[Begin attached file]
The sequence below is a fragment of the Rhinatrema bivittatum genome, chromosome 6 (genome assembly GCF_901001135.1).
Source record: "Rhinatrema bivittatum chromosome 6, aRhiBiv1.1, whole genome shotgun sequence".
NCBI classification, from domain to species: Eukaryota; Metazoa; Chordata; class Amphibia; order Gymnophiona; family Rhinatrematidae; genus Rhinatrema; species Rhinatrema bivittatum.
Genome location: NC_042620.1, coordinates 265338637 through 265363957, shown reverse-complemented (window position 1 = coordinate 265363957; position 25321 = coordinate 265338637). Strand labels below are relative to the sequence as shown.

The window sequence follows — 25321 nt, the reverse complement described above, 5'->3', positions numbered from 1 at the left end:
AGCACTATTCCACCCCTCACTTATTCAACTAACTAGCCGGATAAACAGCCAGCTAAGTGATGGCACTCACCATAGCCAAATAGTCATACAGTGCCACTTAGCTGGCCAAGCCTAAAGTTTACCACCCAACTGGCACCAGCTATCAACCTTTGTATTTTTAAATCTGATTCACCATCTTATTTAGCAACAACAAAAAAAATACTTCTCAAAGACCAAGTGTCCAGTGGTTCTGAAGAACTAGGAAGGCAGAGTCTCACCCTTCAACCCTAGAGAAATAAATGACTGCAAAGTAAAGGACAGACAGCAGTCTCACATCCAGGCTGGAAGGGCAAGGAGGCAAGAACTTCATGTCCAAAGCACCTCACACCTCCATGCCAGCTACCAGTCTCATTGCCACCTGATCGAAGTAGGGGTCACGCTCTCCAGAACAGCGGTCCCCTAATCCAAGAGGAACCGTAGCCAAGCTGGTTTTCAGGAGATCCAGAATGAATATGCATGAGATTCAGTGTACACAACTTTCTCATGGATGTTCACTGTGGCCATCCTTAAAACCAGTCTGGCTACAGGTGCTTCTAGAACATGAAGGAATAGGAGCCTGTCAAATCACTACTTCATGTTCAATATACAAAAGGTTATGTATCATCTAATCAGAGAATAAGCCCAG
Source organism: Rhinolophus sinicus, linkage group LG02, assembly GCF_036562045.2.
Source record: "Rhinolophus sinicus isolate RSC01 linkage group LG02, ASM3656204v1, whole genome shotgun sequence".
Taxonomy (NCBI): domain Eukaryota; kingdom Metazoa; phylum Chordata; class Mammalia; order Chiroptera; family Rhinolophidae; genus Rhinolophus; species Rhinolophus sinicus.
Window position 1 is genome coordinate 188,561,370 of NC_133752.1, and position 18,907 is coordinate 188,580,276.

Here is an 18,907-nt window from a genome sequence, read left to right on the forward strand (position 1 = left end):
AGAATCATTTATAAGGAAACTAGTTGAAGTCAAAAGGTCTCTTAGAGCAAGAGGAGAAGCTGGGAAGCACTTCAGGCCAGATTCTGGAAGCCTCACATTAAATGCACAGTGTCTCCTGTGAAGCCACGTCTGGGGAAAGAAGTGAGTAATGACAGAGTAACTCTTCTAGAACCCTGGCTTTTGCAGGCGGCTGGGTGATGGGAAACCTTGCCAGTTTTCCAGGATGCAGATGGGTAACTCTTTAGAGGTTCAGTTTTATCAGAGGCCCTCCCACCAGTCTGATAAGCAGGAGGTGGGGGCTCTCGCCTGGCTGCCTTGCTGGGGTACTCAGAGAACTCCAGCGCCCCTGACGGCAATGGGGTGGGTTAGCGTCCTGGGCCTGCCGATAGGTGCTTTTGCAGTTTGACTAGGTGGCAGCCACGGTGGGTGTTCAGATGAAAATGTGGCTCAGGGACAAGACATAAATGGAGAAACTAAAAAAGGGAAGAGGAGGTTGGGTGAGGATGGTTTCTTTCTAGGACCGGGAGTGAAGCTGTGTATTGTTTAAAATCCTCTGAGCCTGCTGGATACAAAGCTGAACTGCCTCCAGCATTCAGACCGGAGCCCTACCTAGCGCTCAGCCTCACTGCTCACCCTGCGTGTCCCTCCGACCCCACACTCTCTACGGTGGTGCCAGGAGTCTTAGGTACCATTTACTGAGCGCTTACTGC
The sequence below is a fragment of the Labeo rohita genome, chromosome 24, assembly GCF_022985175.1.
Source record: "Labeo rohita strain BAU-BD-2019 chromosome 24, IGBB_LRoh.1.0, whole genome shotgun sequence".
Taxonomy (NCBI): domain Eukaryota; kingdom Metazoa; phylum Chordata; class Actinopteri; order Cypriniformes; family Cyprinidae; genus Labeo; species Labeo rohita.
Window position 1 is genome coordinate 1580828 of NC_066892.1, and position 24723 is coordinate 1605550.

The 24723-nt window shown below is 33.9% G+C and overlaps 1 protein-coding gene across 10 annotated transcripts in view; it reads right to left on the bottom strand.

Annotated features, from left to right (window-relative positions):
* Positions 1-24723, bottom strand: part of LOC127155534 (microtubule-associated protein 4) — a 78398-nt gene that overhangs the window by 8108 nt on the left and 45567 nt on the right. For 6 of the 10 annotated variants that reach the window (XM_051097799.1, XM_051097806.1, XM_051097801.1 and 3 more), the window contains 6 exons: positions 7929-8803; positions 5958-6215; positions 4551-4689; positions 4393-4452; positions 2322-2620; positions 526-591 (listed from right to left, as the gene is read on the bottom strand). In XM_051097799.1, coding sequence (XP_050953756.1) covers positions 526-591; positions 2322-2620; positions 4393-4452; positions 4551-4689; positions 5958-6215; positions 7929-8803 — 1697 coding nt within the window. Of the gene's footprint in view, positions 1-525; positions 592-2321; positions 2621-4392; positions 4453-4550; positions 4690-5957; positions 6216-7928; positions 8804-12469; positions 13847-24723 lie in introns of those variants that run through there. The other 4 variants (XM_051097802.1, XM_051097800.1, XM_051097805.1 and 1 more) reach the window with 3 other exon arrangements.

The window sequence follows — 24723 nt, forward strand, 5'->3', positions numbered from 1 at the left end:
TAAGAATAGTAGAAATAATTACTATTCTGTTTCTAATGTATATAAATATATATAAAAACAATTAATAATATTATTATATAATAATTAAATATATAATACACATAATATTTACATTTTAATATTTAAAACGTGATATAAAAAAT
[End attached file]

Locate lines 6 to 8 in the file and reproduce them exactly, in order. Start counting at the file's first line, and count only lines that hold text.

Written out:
AGCACTATTCCACCCCTCACTTATTCAACTAACTAGCCGGATAAACAGCCAGCTAAGTGATGGCACTCACCATAGCCAAATAGTCATACAGTGCCACTTAGCTGGCCAAGCCTAAAGTTTACCACCCAACTGGCACCAGCTATCAACCTTTGTATTTTTAAATCTGATTCACCATCTTATTTAGCAACAACAAAAAAAATACTTCTCAAAGACCAAGTGTCCAGTGGTTCTGAAGAACTAGGAAGGCAGAGTCTCACCCTTCAACCCTAGAGAAATAAATGACTGCAAAGTAAAGGACAGACAGCAGTCTCACATCCAGGCTGGAAGGGCAAGGAGGCAAGAACTTCATGTCCAAAGCACCTCACACCTCCATGCCAGCTACCAGTCTCATTGCCACCTGATCGAAGTAGGGGTCACGCTCTCCAGAACAGCGGTCCCCTAATCCAAGAGGAACCGTAGCCAAGCTGGTTTTCAGGAGATCCAGAATGAATATGCATGAGATTCAGTGTACACAACTTTCTCATGGATGTTCACTGTGGCCATCCTTAAAACCAGTCTGGCTACAGGTGCTTCTAGAACATGAAGGAATAGGAGCCTGTCAAATCACTACTTCATGTTCAATATACAAAAGGTTATGTATCATCTAATCAGAGAATAAGCCCAG
Source organism: Rhinolophus sinicus, linkage group LG02, assembly GCF_036562045.2.
Source record: "Rhinolophus sinicus isolate RSC01 linkage group LG02, ASM3656204v1, whole genome shotgun sequence".